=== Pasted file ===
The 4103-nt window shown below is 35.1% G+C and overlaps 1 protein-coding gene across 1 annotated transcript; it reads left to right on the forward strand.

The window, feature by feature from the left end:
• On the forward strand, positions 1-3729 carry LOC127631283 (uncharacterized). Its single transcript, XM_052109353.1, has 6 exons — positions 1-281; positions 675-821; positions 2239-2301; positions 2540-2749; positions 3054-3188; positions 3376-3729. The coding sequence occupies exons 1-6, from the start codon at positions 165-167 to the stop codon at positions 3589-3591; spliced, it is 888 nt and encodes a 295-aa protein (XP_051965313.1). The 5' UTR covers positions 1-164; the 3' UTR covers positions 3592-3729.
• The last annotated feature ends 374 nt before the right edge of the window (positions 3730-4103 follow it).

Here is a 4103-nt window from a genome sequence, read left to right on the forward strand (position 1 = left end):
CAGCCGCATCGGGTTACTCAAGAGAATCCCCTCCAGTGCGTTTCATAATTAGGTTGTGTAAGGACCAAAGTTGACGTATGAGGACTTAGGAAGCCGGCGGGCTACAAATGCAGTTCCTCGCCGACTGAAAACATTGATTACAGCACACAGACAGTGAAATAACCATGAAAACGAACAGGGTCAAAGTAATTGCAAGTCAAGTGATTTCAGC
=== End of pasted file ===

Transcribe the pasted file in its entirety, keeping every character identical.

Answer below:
The 4103-nt window shown below is 35.1% G+C and overlaps 1 protein-coding gene across 1 annotated transcript; it reads left to right on the forward strand.

The window, feature by feature from the left end:
• On the forward strand, positions 1-3729 carry LOC127631283 (uncharacterized). Its single transcript, XM_052109353.1, has 6 exons — positions 1-281; positions 675-821; positions 2239-2301; positions 2540-2749; positions 3054-3188; positions 3376-3729. The coding sequence occupies exons 1-6, from the start codon at positions 165-167 to the stop codon at positions 3589-3591; spliced, it is 888 nt and encodes a 295-aa protein (XP_051965313.1). The 5' UTR covers positions 1-164; the 3' UTR covers positions 3592-3729.
• The last annotated feature ends 374 nt before the right edge of the window (positions 3730-4103 follow it).

Here is a 4103-nt window from a genome sequence, read left to right on the forward strand (position 1 = left end):
CAGCCGCATCGGGTTACTCAAGAGAATCCCCTCCAGTGCGTTTCATAATTAGGTTGTGTAAGGACCAAAGTTGACGTATGAGGACTTAGGAAGCCGGCGGGCTACAAATGCAGTTCCTCGCCGACTGAAAACATTGATTACAGCACACAGACAGTGAAATAACCATGAAAACGAACAGGGTCAAAGTAATTGCAAGTCAAGTGATTTCAGC